As our Catholic readers know, this is the Solemnity (Holy Day) of Mary, Mother of God, one of the more significant liturgical celebrations in the Catholic calendar.
The confession of Mary as “Mother of God” presents a stumbling block for some non-Catholic Christians, but curiously it never did for me.
I think it was back in the Fall of 1992 when I was sitting in a course in Ancient Church History at one of the best Calvinist seminaries in America. Our professor, a devout Dutch Calvinist (like most of us students), was lecturing on the Ecumenical Council of Ephesus AD 431, the council that recognized Mary as “Theotokos,” “Mother of God” (or more literally, “Bearer of God”). He began to address the question, Can Calvinists confess Mary as “Mother of God”? He answered in the affirmative, granted that one understood this not as a claim for Mary’s motherhood of divinity itself, but in the sense that Mary was mother of Jesus, who is truly God. And that, of course, is precisely how the Catholic Church understands the term.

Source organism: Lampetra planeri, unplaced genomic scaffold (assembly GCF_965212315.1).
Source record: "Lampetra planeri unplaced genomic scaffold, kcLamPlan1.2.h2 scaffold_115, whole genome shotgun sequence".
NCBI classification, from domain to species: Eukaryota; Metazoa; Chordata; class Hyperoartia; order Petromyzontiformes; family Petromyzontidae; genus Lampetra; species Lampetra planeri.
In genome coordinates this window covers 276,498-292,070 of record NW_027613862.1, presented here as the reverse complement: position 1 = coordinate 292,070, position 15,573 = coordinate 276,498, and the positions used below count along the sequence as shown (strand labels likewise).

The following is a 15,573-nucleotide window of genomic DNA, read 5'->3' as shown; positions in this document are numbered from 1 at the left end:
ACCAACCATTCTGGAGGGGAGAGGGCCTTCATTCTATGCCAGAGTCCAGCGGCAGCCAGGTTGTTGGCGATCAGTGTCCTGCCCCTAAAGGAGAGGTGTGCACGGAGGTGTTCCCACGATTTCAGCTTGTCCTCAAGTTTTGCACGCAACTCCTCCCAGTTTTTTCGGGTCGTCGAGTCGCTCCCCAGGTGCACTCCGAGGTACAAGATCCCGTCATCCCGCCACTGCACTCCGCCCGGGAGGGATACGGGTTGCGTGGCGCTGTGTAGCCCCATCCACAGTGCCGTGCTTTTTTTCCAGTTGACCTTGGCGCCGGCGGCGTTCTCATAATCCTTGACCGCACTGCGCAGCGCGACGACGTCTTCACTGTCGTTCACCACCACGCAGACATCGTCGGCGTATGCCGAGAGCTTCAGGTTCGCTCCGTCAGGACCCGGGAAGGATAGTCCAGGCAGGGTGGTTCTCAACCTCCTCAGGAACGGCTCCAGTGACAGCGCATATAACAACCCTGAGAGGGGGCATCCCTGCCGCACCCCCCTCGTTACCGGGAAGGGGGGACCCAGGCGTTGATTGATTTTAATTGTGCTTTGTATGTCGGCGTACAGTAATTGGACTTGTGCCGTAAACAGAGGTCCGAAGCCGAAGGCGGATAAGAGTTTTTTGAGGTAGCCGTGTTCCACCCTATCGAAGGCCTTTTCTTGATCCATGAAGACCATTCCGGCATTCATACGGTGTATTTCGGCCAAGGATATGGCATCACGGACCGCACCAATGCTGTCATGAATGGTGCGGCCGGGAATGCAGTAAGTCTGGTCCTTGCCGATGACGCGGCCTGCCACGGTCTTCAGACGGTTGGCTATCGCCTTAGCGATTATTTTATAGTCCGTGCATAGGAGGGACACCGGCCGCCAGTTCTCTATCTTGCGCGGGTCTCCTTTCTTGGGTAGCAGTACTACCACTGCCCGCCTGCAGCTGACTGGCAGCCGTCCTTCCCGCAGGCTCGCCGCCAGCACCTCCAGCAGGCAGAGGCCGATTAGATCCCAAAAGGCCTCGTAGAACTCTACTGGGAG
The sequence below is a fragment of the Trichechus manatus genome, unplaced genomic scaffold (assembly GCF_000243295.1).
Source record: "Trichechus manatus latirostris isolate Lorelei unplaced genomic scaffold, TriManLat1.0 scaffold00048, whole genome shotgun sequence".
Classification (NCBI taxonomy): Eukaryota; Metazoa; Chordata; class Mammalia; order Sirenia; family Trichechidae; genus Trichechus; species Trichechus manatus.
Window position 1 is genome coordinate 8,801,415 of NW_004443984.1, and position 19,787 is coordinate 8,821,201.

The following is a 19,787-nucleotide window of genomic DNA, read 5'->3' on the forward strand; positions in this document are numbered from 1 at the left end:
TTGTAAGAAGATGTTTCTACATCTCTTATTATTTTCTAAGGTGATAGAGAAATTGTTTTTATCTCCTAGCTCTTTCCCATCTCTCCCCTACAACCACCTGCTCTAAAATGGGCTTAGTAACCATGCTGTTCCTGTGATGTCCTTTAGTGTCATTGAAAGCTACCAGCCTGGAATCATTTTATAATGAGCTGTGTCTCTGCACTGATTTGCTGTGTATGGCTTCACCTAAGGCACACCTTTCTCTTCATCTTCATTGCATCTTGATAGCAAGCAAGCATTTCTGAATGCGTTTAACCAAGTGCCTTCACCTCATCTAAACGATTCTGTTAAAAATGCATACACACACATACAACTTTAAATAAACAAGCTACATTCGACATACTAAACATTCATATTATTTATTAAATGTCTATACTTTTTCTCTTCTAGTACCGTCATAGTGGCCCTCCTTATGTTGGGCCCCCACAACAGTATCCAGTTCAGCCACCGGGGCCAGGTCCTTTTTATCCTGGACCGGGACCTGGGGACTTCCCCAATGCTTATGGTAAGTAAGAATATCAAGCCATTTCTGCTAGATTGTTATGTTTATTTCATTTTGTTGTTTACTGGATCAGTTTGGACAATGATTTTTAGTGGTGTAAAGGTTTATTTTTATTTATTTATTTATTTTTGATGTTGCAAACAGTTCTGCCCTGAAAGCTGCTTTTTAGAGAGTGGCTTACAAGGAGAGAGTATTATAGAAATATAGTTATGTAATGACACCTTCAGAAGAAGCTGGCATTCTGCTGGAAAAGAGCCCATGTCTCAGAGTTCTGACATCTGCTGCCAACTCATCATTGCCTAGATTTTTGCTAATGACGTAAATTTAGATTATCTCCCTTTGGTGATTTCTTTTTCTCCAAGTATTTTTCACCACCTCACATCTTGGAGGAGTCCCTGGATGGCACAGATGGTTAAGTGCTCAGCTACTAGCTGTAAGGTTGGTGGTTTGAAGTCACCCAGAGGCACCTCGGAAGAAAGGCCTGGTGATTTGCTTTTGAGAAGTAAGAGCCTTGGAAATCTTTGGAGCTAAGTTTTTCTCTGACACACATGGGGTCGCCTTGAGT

So far from being a cause of division, the common confession of Mary as “Mother of God” should unite all Christians, and distinguish Christian orthodoxy from various confusions of it, such as Arianism (the denial that Jesus was God) or Nestorianism (in which Mary mothers only the human nature of Jesus but not his whole person).
Happy feast day to all!
A brief commentary on the Readings: